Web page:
I think it would be safe to say that a debate in the upper levels of the high command in Rome must have taken place. It was probably suggested that these transported forces be moved to Albania. Indeed, if they were transported there they would have been greeted by newly mobilized friendly forces. Three infantry and one artillery to be precise, as per the game’s Mobilizing a Minor Neutral Power rules. The way the map looks, it would appear that Albania was a fairly powerful little nation being worth 2 IPCs, the same as neighboring Greece. I fear that this is a bit misleading. Still, this region had to be represented, and I thought it better to call it Albania rather than say Montenegro or Montenegro/Albania.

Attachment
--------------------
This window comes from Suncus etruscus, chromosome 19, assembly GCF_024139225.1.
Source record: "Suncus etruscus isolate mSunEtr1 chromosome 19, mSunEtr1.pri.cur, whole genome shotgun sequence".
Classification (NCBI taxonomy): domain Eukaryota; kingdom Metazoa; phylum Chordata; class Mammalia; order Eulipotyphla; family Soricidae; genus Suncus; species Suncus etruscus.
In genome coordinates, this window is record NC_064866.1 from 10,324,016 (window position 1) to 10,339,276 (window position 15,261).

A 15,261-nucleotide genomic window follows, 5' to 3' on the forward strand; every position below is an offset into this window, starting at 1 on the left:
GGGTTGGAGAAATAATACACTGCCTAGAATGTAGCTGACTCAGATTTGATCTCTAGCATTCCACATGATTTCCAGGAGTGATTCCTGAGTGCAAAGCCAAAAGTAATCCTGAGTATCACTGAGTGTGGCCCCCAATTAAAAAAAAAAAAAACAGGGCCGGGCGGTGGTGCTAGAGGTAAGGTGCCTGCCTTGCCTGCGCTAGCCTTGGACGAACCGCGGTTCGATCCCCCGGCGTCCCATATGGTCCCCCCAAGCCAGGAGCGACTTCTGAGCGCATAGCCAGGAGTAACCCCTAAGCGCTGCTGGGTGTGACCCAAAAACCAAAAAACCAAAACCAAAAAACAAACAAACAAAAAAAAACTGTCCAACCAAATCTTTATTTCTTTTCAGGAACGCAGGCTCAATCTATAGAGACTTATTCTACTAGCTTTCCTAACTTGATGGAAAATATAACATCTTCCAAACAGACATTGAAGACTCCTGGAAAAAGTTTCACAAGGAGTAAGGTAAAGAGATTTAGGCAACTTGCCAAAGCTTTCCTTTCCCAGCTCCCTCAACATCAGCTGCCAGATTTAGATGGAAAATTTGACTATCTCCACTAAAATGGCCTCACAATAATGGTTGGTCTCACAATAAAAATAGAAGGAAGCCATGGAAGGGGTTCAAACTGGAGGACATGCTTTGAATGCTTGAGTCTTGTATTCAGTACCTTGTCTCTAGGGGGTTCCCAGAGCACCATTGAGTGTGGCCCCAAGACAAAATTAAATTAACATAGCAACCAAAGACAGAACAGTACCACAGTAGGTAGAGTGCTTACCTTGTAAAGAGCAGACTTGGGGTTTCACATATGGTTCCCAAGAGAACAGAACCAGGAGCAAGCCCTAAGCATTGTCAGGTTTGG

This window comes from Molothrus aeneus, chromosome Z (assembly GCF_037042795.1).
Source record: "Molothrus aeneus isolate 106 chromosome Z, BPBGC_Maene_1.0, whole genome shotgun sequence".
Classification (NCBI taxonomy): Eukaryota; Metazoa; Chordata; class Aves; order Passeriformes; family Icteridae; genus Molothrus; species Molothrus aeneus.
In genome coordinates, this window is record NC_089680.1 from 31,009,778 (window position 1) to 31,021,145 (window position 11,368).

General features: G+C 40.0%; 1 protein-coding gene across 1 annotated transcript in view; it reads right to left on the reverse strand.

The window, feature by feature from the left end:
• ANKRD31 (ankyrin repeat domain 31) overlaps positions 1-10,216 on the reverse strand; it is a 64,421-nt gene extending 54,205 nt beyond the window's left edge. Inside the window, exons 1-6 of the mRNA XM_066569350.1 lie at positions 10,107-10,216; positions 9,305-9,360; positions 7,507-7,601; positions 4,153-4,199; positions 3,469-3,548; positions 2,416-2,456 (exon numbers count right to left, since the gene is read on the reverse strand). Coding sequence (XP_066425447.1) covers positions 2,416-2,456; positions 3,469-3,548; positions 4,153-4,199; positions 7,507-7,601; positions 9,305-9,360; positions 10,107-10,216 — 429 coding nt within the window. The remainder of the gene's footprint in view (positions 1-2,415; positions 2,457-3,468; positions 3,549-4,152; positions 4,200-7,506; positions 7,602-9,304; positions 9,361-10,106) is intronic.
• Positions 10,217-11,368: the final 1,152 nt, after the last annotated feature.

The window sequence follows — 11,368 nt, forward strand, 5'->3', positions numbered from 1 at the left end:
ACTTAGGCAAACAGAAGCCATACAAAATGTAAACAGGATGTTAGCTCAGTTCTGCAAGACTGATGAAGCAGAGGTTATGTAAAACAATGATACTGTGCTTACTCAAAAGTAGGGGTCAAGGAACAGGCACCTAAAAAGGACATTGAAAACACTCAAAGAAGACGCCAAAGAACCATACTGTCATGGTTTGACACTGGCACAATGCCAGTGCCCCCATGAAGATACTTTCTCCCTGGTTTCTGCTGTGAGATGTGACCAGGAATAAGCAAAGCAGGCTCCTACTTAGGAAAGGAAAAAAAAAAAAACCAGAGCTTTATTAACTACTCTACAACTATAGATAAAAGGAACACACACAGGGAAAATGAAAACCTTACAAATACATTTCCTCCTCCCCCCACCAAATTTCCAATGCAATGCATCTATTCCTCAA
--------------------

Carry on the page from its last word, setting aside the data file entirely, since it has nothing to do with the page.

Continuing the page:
That Italian high command I was talking about decided that only after Venice was liberated should Italy engage in any additional battle fronts. We can debate the merits of of this line of thinking at another time.

    Troop movements continues. The single infantry unit in Naples is moved to Tuscany and the 6 infantry and 2 artillery in Rome are also marched and transported into Tuscany. This brings Italian forces in Tuscany to 8 infantry and 3 artillery. Aah… the idea that Austria could possibly conduct an amphibious assault against this force with only one transport was of course worthy of a Court Martial. Pronti, Puntarte, Fuoco! Or as Krieghund likes to put it… Pronti, Fuoco, Puntarte!
    The large Italian force in Piedmont, consisting of 6 infantry and 2 artillery, are moved to Venice, and yes, they will, along with the Italian units already there (2 infantry and 2 artillery), attack the Austrians in the mountains near and around Isonzo, located in the territory we refer to as Venice.